When an online opinion piece called "10 Chattanooga Stereotypes That Are Completely Accurate" arrives in your email box, your suspicion is immediately aroused.
The words "Chattanooga Stereotypes ... Completely Accurate," indeed, seem almost intended to provoke a response.
So, with a little seriousness but perhaps the same type of wheedling humor with which the article is written for a San Mateo, Calif., real estate brokerage by a Tena Moore of Asheville, N.C., here are the stereotypes listed in the email and responses from one lifelong Chattanoogan.
1 "Everyone in Chattanooga would rather live outside ...": No one would say that if they saw some of us trying to set up a tent. However, the Scenic City offers such a plethora of outdoor activities, from rock-climbing to water sports to bicycling, that it might seem that way to outsiders.
2 "... And everyone has an unhealthy attachment to the river": The Tennessee River is indeed beautiful and offers many activities. And, of course, it's a vital avenue of transportation for the city. But "unhealthy attachment?" No, a local "unhealthy attachment" belongs to things like old money, good ol' boy networks and guns in places where they don't belong.
3 "Chattanoogans think risking their lives is fun": The author had in mind things like hang gliding and white-water rafting, but most people who do this don't think they're risking their lives. Where they do risk their lives, though, is driving on Gunbarrel Road at Christmastime, stopping to collect their thoughts in the midst of a moving Riverbend Festival crowd or staying in a mobile home when a tornado approaches.
4 "Everyone is jumping on the 'green' bandwagon": Even if you don't think man-made global warming will destroy the Earth in five years, it's a no-brainer to recycle, save energy and support the creation of low-cost, alternative-energy sources. But the jury is still out on the city's bike transit system, its LED streetlights and its dreamed-of light rail. Green MoonPies and Little Debbie snack cakes haven't been tried, though, so not everyone is on the bandwagon.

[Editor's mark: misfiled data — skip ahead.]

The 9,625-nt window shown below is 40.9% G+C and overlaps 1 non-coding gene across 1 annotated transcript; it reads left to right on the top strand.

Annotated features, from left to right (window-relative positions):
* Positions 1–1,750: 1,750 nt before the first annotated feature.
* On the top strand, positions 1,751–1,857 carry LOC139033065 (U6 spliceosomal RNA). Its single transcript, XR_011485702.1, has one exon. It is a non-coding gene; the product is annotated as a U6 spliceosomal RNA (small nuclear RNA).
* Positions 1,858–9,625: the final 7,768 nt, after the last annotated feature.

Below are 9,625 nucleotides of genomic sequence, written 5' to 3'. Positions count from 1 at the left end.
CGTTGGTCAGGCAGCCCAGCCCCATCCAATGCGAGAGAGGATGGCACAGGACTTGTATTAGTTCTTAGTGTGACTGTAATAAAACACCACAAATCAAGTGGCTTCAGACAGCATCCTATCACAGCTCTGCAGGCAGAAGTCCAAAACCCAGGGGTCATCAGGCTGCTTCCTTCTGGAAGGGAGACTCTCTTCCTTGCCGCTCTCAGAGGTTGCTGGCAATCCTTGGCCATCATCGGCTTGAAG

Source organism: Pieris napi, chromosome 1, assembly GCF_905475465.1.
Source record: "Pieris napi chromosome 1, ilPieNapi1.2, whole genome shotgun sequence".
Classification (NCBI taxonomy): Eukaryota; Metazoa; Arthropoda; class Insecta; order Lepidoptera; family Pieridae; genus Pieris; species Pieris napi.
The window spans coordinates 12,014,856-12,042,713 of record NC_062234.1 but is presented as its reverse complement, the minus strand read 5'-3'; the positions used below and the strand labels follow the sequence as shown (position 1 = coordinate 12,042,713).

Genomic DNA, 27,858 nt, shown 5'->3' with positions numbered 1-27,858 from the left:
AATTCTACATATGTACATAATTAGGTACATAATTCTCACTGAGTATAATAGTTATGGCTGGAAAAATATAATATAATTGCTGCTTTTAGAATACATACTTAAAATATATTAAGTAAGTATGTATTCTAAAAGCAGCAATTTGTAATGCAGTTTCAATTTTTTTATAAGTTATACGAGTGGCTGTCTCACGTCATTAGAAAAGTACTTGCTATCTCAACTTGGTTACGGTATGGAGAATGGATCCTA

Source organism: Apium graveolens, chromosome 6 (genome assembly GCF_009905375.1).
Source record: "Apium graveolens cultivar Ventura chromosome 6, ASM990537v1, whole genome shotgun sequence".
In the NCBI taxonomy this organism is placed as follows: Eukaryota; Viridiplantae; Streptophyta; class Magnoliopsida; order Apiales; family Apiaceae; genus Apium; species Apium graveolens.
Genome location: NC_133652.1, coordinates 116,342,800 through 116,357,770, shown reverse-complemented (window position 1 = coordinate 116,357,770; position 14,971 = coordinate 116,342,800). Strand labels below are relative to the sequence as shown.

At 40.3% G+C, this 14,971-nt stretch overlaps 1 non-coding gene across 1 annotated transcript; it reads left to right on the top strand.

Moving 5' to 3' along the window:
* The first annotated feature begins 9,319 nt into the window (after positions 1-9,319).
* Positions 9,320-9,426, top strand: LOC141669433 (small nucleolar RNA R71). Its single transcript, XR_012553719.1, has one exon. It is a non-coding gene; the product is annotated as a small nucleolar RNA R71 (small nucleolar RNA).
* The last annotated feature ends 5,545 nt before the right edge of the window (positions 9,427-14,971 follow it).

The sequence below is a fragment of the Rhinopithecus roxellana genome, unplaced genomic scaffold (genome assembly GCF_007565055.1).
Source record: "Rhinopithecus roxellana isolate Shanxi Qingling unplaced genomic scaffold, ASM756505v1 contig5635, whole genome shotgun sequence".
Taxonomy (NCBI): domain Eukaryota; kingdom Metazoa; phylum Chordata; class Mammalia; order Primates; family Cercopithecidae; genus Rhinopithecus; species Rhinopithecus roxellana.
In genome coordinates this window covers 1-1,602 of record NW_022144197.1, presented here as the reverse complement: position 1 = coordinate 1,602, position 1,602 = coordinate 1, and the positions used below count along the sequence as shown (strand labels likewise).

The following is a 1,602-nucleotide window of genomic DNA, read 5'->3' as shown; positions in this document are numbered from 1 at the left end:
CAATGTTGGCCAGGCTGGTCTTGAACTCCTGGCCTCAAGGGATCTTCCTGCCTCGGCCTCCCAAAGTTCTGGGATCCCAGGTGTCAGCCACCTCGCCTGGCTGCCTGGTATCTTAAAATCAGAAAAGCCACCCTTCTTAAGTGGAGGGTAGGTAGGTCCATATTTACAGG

5 "Chattanoogans can't wait to move away - until they want to come back": This is probably true of most towns. It is certainly true of a lot of college freshmen and is likely more true for Chattanooga now than ever before. If you left Chattanooga in the 1960s, you left a manufacturing-heavy, pollution-ridden city without much charisma. If you came back today, you found a beautiful, diverse town which has reinvented itself into a trendy mecca for tourists and hipsters.
6 "Everyone in Chattanooga will drive across the street rather than walk": This is true to a large extent, though "everyone" is a ridiculous word to use. Walking does go on - witness evenings on the Walnut Street Bridge - but Scenic City residents may be so task-oriented they don't want to waste the time it would take to walk to the next place they need to be.
7 "Everyone in Chattanooga likes music you've never heard of:" This is far more false than true, though it's changing. Chattanoogans for years had the reputation of only liking music they'd heard before, but more indie music and popular places to hear such music - like Track 29 and JJ's Bohemia, the author correctly suggests - lend themselves to a more diverse music scene.
8 "People in Chattanooga are a little too into their dogs:" It doesn't matter whether you're in Chattanooga or Rancho Cucamonga, Calif., if you're into your dog, you're into your dog. But it can be a little daunting to walk, for instance, at Heritage Park when a Great Dane the size of a small horse is on one side on a leash and a squirrel-sized Chihuahua is on the other.
9 "Chattanoogans are divided like the Sharks and the Jets": Scenic City residents can be divided by money, race or politics but not any more than other cities. The mountains, ridges and valleys serve as natural elements to build in the stereotypes, but this is far less true now than earlier in the city's history. Now, Vols, Bulldogs or Tide? There's a divide time cannot cure.
10 "Chattanoogans can't get over their past": Who can? Your past makes you what you are, and the fact the city's past included the Civil War doesn't mean residents should forget it. They may forget Lotts Prize Sandwiches, the Marbro Drive-In and the Sonic Slide, but they probably won't forget the Civil War.